HTTP Flood


HTTP Flood is a type of Distributed Denial of Service attack method used by hackers to attack web servers and applications. HTTP floods work by directing large amounts of HTTP requests at a web page in order to overload target servers with requests.

In an HTTP flood, the HTTP clients such as web browser interact with an application or server to send HTTP requests. The request can be either “GET” or “POST”. The aim of the attack is to compel the server to allocate as many resources as possible to serving the attack, thus denying legitimate users access to the server's resources. Such requests are often sent en masse by means of a botnet , increasing the attack's overall power.

These DDoS attacks may be one of the most advanced non-vulnerability threats facing web servers today. It is very hard for network security devices to distinguish between legitimate HTTP traffic and malicious HTTP traffic, and if not handled correctly, it could cause a high number of false-positive detections. Rate-based detection engines are also not successful at detecting these types of attacks, as the traffic volume of HTTP floods may be under detection thresholds. Because of this, it is necessary to use several parameters detection including rate-based and rate-invariant.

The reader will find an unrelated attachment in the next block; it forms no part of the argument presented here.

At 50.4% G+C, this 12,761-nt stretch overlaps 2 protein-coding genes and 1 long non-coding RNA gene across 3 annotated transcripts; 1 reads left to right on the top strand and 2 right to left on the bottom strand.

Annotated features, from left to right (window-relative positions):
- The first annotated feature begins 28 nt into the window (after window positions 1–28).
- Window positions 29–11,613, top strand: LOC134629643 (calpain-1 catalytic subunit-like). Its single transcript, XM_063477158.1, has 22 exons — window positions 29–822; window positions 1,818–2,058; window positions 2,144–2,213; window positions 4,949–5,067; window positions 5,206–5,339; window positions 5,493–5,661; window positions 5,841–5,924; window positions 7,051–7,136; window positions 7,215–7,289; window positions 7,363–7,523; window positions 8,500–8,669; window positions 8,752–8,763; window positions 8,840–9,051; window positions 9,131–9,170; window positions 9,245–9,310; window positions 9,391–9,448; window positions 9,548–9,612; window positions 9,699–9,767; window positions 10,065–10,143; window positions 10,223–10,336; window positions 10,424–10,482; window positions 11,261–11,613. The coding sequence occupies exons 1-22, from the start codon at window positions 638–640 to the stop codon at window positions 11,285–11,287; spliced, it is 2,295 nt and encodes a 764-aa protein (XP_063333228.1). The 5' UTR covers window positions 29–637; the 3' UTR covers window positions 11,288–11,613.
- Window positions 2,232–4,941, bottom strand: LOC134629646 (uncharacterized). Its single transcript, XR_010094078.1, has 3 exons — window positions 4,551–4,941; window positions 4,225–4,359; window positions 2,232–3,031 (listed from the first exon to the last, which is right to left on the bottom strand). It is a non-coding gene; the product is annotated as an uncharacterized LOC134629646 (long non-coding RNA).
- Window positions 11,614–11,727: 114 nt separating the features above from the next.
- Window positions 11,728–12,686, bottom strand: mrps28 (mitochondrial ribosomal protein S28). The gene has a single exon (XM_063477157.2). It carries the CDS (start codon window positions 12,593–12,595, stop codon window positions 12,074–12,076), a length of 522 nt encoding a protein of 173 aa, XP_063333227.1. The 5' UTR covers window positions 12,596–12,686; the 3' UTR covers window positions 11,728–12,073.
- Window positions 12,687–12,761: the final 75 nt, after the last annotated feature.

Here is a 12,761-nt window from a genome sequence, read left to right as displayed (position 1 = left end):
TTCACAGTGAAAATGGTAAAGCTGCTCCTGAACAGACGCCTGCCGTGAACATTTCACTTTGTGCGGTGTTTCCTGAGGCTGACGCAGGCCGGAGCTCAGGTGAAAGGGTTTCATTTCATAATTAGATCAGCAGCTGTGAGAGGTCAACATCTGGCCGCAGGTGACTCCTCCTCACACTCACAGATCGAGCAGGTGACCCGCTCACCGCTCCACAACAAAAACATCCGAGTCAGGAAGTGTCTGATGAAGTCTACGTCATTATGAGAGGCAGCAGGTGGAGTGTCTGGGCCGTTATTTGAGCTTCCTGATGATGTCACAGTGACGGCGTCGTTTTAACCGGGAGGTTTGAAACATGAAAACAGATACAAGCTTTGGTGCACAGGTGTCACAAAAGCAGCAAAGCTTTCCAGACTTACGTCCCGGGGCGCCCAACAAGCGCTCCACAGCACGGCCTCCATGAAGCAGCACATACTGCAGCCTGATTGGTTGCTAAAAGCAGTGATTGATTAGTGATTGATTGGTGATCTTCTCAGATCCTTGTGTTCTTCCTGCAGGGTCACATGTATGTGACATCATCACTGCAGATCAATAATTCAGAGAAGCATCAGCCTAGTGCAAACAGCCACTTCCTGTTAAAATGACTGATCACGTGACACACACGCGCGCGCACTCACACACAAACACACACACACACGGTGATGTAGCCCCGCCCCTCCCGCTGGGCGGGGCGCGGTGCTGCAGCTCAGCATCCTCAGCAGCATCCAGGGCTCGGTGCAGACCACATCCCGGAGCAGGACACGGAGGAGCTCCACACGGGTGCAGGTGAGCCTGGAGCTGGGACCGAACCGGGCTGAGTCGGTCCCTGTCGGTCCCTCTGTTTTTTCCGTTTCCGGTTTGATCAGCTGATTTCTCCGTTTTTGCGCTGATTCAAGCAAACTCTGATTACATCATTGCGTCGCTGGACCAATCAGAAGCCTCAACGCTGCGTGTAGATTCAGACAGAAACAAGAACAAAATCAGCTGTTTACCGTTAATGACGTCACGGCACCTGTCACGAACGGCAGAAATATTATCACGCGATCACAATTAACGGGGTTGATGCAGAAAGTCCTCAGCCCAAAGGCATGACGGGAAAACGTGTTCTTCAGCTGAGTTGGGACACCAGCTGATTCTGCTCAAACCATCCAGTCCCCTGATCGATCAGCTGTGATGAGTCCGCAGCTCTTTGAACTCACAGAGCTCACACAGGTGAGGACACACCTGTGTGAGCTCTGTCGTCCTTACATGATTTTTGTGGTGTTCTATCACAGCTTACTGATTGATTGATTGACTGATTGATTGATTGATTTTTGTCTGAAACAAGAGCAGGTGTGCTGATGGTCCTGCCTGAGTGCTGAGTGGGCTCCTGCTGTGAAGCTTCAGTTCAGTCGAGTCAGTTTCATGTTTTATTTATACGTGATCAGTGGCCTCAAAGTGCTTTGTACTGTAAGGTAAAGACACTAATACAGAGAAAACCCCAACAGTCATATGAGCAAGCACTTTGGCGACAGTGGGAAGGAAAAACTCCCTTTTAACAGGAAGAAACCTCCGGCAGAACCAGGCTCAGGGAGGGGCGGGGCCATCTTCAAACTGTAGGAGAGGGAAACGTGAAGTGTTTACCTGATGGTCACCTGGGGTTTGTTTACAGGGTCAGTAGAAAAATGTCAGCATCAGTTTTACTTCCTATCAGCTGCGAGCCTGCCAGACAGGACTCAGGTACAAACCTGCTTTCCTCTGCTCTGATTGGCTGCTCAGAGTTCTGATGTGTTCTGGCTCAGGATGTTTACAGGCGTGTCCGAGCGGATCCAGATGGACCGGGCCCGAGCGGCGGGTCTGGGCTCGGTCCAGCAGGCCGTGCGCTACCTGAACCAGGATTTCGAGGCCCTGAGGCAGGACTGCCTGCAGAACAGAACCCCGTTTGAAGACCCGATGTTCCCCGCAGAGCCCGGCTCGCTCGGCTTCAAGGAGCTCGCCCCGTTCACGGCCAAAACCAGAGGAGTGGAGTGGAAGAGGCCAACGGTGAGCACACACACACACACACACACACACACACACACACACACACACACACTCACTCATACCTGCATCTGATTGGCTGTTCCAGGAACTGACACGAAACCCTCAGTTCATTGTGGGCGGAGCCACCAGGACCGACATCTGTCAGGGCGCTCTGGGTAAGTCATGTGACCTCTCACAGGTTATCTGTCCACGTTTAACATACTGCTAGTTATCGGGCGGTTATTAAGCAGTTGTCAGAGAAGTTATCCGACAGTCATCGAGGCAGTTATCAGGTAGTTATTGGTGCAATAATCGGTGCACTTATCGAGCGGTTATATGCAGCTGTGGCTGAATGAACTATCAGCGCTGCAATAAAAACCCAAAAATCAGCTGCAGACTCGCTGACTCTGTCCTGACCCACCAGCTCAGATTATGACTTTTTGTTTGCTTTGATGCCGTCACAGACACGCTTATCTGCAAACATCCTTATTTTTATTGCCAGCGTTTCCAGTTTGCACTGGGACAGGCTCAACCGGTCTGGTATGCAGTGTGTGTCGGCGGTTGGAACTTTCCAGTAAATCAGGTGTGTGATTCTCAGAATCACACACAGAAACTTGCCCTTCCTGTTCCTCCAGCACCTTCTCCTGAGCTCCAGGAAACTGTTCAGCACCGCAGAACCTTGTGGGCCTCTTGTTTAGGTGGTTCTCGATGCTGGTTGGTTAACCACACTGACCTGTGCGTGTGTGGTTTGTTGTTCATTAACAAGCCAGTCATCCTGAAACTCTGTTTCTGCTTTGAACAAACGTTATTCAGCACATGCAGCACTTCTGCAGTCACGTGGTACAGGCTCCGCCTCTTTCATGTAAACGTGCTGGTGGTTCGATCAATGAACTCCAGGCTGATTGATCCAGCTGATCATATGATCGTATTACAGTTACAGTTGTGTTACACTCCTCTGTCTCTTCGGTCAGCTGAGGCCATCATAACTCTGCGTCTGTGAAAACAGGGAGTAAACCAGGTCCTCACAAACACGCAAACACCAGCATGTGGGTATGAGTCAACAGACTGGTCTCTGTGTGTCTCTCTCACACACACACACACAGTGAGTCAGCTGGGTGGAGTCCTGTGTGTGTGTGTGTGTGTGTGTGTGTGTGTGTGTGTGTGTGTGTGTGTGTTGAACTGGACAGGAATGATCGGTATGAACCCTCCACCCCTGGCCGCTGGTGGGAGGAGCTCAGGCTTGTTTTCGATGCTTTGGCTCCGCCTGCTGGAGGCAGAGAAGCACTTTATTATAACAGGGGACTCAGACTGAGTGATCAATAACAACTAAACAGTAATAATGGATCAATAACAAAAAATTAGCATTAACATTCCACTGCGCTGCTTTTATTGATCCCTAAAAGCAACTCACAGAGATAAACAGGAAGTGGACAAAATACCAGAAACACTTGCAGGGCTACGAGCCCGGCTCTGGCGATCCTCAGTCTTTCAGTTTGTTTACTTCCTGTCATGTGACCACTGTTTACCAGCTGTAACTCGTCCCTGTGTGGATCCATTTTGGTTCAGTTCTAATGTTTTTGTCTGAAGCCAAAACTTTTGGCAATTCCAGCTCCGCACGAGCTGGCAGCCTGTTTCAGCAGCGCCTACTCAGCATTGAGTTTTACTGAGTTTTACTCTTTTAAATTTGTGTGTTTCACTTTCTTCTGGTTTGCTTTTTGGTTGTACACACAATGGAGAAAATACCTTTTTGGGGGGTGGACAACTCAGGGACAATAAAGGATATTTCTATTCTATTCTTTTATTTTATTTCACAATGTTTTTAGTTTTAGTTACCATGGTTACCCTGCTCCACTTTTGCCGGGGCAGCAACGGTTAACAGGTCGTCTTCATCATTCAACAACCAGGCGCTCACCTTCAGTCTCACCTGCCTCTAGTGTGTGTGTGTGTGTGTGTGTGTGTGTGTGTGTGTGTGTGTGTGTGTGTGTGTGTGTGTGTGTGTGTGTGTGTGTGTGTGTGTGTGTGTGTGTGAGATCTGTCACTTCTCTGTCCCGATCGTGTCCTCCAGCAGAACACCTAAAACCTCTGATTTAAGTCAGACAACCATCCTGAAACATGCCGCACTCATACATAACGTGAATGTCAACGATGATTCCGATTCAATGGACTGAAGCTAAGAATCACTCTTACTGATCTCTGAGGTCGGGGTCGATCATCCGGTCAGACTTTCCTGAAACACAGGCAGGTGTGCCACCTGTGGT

The vast majority of internet traffic nowadays is encrypted, most HTTP flood attacks today are, in fact, HTTPS floods. Not only are encrypted floods much more potent because of the high amount of server resources required to handle them), but they also add a layer of complexity to mitigating such attacks, since DDoS defenses usually cannot inspect the contents of the HTTPS requests without fully decrypting all traffic.

Research
Quarterly DDoS And Application Attack Report: Q3, 2021

Quarterly DDoS And Application Attack Report: Q3, 2021

Radware’s Quarterly DDoS and Application Attack Report provides an overview of attack activity witnessed during the third quarter of the 2021 calendar year.

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